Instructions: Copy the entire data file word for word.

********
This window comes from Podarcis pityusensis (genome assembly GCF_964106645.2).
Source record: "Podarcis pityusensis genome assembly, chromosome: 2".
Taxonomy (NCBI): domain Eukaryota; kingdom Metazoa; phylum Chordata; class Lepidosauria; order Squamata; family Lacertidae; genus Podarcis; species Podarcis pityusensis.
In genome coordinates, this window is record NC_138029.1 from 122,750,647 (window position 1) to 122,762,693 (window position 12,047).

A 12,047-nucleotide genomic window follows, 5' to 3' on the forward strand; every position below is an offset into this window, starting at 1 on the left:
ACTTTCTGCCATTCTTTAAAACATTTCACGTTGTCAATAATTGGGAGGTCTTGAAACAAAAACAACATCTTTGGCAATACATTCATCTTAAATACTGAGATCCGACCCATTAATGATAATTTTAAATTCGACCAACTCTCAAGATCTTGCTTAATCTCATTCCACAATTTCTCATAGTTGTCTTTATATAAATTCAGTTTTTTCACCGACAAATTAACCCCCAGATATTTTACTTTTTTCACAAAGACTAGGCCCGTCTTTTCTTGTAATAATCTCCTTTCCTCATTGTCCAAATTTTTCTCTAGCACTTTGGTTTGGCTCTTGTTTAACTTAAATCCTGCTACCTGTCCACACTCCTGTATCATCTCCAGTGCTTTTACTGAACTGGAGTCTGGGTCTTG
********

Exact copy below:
This window comes from Podarcis pityusensis (genome assembly GCF_964106645.2).
Source record: "Podarcis pityusensis genome assembly, chromosome: 2".
Taxonomy (NCBI): domain Eukaryota; kingdom Metazoa; phylum Chordata; class Lepidosauria; order Squamata; family Lacertidae; genus Podarcis; species Podarcis pityusensis.
In genome coordinates, this window is record NC_138029.1 from 122,750,647 (window position 1) to 122,762,693 (window position 12,047).

A 12,047-nucleotide genomic window follows, 5' to 3' on the forward strand; every position below is an offset into this window, starting at 1 on the left:
ACTTTCTGCCATTCTTTAAAACATTTCACGTTGTCAATAATTGGGAGGTCTTGAAACAAAAACAACATCTTTGGCAATACATTCATCTTAAATACTGAGATCCGACCCATTAATGATAATTTTAAATTCGACCAACTCTCAAGATCTTGCTTAATCTCATTCCACAATTTCTCATAGTTGTCTTTATATAAATTCAGTTTTTTCACCGACAAATTAACCCCCAGATATTTTACTTTTTTCACAAAGACTAGGCCCGTCTTTTCTTGTAATAATCTCCTTTCCTCATTGTCCAAATTTTTCTCTAGCACTTTGGTTTGGCTCTTGTTTAACTTAAATCCTGCTACCTGTCCACACTCCTGTATCATCTCCAGTGCTTTTACTGAACTGGAGTCTGGGTCTTG